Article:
Early last spring, I began seeking out academic summer camps for my high-schooler. If you’re not yet in the hell that is high school overachievement and college-application padding, let me be the first to warn you: It’s survival of the fittest out there.
And by fittest, I mean who can survive being the most overscheduled, over-managed, most stressed-out, and overloaded with AP classes, honors classes, honor societies, clubs, jobs, volunteerism, and then come out the other side a happy, well-adjusted non-anxious young adult. And this is all BEFORE they even begin college.
And just when your teenager collapses in early June after surviving another school year, it’s time to pad the resume a little more with “academic summer camps.” What, you didn’t know that was a thing? Oh, it is very much is a thing. A big thing. It’s now not enough to simply go to school 10 months out of the year, then flip burgers in the summer. Today’s teenagers need to be spending their summer engaged in additional academic study, overseas mission and charity work, and some type of youth-mentoring community service. Oh, and also a part-time job.
But wait, it gets worse. Even if your student is able to handle the academic rigor of a summer-intensive educational program, there’s a good chance your bank account can’t. I realized this while searching out summer programs for my son — and quickly went into financial shock.
A four-day nonresidential STEM program at my local state university was over $1,700. A two-week residential program in the same subject area (STEM) at another university was over $3,500.
Sticker shock for education rarely happens to me, as my children are in private school and I’m accustomed to shelling out big bucks for tuition. But a four-day health science camp for $1,700? Is the surgeon general lecturing? After more searching across other subject disciplines and community college and university offerings for these kinds of camps, I can attest that those camp prices are all in the normal range of what one can expect to pay for a summer-intensive academic experience.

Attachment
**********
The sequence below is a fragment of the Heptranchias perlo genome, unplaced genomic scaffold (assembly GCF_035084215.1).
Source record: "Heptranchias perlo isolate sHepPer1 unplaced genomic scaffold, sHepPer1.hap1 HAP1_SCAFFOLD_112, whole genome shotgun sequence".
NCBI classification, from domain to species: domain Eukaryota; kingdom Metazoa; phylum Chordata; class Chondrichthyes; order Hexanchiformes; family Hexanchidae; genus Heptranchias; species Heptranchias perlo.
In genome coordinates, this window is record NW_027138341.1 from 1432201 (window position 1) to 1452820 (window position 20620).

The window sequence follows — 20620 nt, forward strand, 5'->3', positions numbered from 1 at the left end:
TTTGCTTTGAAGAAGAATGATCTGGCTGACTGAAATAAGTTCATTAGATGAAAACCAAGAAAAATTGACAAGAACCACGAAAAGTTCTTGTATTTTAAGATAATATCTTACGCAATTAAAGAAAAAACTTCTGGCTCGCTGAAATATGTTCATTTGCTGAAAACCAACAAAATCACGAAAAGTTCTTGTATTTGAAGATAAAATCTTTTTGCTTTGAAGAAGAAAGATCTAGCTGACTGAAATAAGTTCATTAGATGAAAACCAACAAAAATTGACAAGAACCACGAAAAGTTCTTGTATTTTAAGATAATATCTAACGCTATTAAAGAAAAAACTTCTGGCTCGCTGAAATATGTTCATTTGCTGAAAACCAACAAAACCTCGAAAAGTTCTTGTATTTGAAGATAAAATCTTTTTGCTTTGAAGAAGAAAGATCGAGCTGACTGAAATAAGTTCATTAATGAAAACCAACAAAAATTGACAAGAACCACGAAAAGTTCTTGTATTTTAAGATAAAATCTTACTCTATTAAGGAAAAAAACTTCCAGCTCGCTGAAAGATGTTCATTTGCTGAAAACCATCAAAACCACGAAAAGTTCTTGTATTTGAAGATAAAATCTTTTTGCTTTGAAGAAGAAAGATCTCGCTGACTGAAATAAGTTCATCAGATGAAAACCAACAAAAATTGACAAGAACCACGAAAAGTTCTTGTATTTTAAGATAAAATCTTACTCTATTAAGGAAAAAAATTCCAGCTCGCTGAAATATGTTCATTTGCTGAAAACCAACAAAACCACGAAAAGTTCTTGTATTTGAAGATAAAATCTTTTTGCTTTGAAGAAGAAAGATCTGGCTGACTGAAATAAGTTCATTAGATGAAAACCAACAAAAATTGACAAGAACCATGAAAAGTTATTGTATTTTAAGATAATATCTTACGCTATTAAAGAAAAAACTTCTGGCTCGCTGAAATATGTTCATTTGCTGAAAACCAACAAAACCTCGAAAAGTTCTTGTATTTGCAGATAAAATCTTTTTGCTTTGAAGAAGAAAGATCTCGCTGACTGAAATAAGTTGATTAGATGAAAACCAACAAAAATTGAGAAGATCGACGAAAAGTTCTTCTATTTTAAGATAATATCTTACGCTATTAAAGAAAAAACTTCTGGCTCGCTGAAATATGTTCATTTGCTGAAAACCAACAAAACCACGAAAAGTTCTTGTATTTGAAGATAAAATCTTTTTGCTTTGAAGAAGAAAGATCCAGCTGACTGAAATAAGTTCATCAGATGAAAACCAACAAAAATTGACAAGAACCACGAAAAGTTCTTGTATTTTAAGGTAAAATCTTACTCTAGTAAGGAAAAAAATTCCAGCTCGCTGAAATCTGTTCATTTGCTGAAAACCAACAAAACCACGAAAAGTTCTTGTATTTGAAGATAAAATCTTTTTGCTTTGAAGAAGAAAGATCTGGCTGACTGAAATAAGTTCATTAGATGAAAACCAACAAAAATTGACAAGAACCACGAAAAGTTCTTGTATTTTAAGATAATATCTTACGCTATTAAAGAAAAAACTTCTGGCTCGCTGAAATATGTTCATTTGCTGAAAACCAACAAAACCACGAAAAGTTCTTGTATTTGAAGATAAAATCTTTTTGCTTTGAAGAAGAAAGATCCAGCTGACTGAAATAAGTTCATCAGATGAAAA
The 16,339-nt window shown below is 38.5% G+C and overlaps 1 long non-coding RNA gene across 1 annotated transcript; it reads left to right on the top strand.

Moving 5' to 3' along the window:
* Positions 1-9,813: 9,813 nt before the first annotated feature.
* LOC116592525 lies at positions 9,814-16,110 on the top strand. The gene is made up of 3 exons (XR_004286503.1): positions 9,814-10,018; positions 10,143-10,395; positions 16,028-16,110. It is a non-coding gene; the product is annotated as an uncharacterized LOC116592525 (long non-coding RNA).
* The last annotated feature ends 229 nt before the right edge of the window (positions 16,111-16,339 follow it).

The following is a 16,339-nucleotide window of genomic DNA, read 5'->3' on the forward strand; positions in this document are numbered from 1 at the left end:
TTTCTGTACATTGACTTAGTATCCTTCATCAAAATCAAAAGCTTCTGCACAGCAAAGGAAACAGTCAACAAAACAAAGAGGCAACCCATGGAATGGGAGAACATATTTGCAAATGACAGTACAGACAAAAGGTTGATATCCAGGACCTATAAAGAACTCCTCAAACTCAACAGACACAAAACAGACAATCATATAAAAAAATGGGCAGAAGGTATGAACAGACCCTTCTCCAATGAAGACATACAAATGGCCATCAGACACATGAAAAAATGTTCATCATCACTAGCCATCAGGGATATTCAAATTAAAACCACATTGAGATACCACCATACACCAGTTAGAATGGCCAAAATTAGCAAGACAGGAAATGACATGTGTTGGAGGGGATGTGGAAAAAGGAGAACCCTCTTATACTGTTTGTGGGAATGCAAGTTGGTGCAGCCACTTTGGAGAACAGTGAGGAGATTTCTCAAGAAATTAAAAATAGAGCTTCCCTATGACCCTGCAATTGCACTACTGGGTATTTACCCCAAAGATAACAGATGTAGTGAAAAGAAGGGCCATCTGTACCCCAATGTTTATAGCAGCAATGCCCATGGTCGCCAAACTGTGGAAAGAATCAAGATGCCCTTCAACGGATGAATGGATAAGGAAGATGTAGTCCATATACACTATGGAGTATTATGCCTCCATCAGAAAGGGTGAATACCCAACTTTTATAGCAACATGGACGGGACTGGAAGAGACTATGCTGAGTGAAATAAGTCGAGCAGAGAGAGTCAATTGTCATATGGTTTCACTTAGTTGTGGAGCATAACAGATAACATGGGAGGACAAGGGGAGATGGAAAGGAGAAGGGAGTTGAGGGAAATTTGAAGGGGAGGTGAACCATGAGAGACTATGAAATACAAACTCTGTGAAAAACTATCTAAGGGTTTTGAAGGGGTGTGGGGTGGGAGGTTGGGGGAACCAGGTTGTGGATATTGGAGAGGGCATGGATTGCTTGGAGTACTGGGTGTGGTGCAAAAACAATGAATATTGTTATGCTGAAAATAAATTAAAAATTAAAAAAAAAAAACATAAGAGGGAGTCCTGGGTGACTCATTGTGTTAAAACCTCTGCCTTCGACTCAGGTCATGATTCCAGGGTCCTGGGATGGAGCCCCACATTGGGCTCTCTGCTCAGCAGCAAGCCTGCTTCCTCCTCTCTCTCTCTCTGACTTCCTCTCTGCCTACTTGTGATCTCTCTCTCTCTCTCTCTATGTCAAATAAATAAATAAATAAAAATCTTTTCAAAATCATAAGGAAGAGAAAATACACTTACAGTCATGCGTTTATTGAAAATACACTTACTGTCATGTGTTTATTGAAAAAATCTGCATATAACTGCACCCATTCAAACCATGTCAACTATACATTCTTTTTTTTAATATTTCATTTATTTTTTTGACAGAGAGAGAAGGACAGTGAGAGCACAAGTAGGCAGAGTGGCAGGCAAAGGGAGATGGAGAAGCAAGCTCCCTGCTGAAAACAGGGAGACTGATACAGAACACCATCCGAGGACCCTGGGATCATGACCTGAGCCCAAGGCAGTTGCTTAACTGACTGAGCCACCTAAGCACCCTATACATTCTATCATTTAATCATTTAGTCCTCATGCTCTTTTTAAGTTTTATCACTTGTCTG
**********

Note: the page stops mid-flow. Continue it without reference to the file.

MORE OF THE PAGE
And then there are the summer sports-training camps, or should I call them the “Our facilities rival the Olympic training center in Lake Placid and will require taking out a second mortgage” type of camps. But no worries, I’m sure your 8-year-old budding second baseman truly needs 80 hours of one-on-one instruction from a former major league baseball player at the bargain basement price of $1,000 a week.
But I’m not done yet.
Have a child who is a gifted actor and theatre lover? What about a talented musician? Drama camps which produce their own summer productions can run $500 per week.
I mean, who is able to pay for these camps?
Not only are those prices totally out of reach for lower-income families, but the average middle-class family most likely also cannot afford to send their high-achieving students to one of those summer experiences. And without the financial ability to boost their student’s college resumes, both will unfortunately offer a less-competitive college application because of it.
What happened to dropping off your kid at the local parks and recreation center to swim, play cards, and do arts and crafts for $10 a day? And can’t we find and offer less expensive alternative summer academic and extracurricular experiences for our most talented youth that won’t bankrupt the family?
And what happened to your average state university accepting applicants based solely on their high school transcripts and not discriminating against students who spend their summer working a non-glamourous part-time job in lieu of a “summer experiences?”
Actually, that’s the kind of college student I would want at my school. Sure, the one who has spent four weeks in a biomedical lab (and has paid dearly for that opportunity) has a bright future ahead of them, but the one who worked a physically demanding “uncool” minimum wage job and learned the value of hard work and showing up? That’s the kid I want in my college classroom. Ironically enough, I bet if you offered well-to-do families the option of a summer experience where their kids learns the value of hard work, they would probably pay the fast food joint to hire their kid.